Syria in 2018 is not Iraq in 2003

Muhammad Idrees Ahmad at Al Jazeera:

97e2f29394a84c7ab11774de2c2a3c78_18Last Saturday, when the United States, the UK and France launched strikes on three chemical facilities in Syria, the move was met with disapproval in some quarters. The pre-announced spectacle blew up three buildings and took no lives, but some pronounced it a "dangerous escalation". Some spoke of its "illegality". All complained about its disregard for the OPCW investigation.

The action, which lasted less than an hour, was an escalation only if everything that preceded it was normal. By this reckoning, Syria has now returned to its status quo of genocide by the Assad regime.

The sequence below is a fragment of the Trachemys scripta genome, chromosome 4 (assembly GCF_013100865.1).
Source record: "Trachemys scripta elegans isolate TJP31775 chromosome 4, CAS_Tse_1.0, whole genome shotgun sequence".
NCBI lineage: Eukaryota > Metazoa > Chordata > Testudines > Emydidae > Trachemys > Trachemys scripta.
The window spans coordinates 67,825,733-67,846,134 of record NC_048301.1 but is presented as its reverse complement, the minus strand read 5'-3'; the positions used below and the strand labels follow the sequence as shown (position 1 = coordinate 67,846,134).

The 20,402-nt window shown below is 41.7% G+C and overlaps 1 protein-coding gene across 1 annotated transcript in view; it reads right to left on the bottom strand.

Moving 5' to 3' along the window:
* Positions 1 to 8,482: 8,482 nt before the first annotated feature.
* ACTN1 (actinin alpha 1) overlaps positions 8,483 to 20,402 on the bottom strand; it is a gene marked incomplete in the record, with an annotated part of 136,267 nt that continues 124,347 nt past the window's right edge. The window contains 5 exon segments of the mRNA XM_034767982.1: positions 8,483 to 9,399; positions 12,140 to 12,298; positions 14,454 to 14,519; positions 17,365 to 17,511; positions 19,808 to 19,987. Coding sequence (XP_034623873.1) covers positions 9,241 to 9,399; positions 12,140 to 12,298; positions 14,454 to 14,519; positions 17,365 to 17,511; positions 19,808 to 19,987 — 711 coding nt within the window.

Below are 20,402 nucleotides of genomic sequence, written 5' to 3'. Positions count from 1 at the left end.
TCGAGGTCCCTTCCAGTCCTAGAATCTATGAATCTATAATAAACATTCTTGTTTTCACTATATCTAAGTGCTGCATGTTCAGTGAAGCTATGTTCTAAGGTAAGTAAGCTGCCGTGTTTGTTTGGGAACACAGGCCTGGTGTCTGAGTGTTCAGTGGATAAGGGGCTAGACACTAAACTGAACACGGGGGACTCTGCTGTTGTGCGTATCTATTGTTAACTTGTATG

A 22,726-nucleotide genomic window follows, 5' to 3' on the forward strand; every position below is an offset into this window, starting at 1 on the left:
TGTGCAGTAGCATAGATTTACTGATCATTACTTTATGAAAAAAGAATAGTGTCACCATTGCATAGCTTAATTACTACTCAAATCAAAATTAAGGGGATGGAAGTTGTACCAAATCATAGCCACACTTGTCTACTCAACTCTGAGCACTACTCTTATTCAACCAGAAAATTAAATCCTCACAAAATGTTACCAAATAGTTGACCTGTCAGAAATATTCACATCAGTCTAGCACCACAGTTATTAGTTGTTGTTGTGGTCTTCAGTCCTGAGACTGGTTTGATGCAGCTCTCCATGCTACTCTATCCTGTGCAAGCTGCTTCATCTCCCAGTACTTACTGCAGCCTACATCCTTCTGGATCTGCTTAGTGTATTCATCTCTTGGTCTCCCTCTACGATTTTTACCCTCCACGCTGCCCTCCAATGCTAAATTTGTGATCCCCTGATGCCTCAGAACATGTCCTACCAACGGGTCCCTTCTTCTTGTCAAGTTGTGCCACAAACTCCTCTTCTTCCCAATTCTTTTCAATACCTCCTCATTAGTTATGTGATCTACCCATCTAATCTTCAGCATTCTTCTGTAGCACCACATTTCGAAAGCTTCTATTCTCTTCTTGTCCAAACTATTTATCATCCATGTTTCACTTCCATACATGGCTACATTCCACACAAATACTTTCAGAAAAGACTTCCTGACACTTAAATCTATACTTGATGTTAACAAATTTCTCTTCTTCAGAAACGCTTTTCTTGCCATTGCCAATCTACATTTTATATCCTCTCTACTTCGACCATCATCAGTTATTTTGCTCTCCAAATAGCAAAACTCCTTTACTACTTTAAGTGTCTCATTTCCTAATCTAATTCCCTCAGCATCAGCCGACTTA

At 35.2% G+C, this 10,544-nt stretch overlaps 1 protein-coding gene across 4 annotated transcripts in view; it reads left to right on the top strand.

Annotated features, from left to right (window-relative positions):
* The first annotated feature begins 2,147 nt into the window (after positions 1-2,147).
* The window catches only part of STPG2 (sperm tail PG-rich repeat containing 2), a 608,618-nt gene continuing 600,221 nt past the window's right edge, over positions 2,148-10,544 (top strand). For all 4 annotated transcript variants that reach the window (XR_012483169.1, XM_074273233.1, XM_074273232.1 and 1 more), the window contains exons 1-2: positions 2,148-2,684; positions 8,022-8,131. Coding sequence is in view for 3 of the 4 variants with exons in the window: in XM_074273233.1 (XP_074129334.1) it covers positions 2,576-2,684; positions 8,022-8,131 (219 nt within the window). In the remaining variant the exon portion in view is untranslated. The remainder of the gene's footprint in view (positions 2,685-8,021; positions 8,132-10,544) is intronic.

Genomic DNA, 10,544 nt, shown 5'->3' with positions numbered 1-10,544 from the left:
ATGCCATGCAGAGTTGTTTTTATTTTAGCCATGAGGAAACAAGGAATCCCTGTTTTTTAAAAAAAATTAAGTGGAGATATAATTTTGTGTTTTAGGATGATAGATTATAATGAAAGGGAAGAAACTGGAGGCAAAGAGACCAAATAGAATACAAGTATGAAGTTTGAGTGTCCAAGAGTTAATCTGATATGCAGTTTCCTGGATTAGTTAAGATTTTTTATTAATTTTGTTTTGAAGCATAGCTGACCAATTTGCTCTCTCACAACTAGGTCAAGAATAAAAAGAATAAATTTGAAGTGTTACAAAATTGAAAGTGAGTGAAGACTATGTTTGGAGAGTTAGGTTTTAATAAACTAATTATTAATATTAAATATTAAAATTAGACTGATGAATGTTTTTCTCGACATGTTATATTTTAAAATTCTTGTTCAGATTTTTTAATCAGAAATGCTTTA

The action was illegal only if by legality we mean approval by the UN Security Council. But the Security Council is not a neutral adjudicating authority like a court. Its decisions are constrained by the interests of its permanent members. To say an action is "legal", in this case, would be to say: "Vladimir Putin approved".

What then of the Organisation for the Prohibition of Chemical Weapons (OPCW) investigation?

This depends on what answer is being sought. Because the OPCW's remit does not include apportioning blame. Untrammelled access for the OPCW would have merely proved what was already known: that a chemical attack took place. It would not have resolved the manufactured controversy over who was responsible (manufactured, because there is only one party in Syria with the means, intention and history of deploying chemical weapons by air).

But had the OPCW confirmed Syrian leader Bashar al-Assad's responsibility, what consequences should have followed?

More here.